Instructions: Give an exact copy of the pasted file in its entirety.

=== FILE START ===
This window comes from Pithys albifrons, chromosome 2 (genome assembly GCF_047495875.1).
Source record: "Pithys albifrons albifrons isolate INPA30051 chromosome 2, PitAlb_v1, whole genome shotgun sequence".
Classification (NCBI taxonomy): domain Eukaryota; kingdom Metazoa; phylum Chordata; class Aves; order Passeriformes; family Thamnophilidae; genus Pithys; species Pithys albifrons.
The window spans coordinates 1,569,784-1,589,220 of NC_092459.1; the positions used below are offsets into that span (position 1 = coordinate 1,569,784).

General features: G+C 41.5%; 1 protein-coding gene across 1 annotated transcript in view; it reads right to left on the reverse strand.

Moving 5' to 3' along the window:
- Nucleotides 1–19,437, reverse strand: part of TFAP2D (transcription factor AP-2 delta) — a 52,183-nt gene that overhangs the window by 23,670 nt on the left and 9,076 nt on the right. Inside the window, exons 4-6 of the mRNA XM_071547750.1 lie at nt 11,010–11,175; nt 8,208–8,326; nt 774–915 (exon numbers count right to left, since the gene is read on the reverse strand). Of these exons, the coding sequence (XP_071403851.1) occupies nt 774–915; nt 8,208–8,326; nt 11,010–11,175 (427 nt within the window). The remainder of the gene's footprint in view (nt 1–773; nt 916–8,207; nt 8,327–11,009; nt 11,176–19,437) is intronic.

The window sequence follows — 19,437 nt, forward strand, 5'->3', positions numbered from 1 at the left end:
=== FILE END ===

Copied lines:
This window comes from Pithys albifrons, chromosome 2 (genome assembly GCF_047495875.1).
Source record: "Pithys albifrons albifrons isolate INPA30051 chromosome 2, PitAlb_v1, whole genome shotgun sequence".
Classification (NCBI taxonomy): domain Eukaryota; kingdom Metazoa; phylum Chordata; class Aves; order Passeriformes; family Thamnophilidae; genus Pithys; species Pithys albifrons.
The window spans coordinates 1,569,784-1,589,220 of NC_092459.1; the positions used below are offsets into that span (position 1 = coordinate 1,569,784).

General features: G+C 41.5%; 1 protein-coding gene across 1 annotated transcript in view; it reads right to left on the reverse strand.

Moving 5' to 3' along the window:
- Nucleotides 1–19,437, reverse strand: part of TFAP2D (transcription factor AP-2 delta) — a 52,183-nt gene that overhangs the window by 23,670 nt on the left and 9,076 nt on the right. Inside the window, exons 4-6 of the mRNA XM_071547750.1 lie at nt 11,010–11,175; nt 8,208–8,326; nt 774–915 (exon numbers count right to left, since the gene is read on the reverse strand). Of these exons, the coding sequence (XP_071403851.1) occupies nt 774–915; nt 8,208–8,326; nt 11,010–11,175 (427 nt within the window). The remainder of the gene's footprint in view (nt 1–773; nt 916–8,207; nt 8,327–11,009; nt 11,176–19,437) is intronic.

The window sequence follows — 19,437 nt, forward strand, 5'->3', positions numbered from 1 at the left end: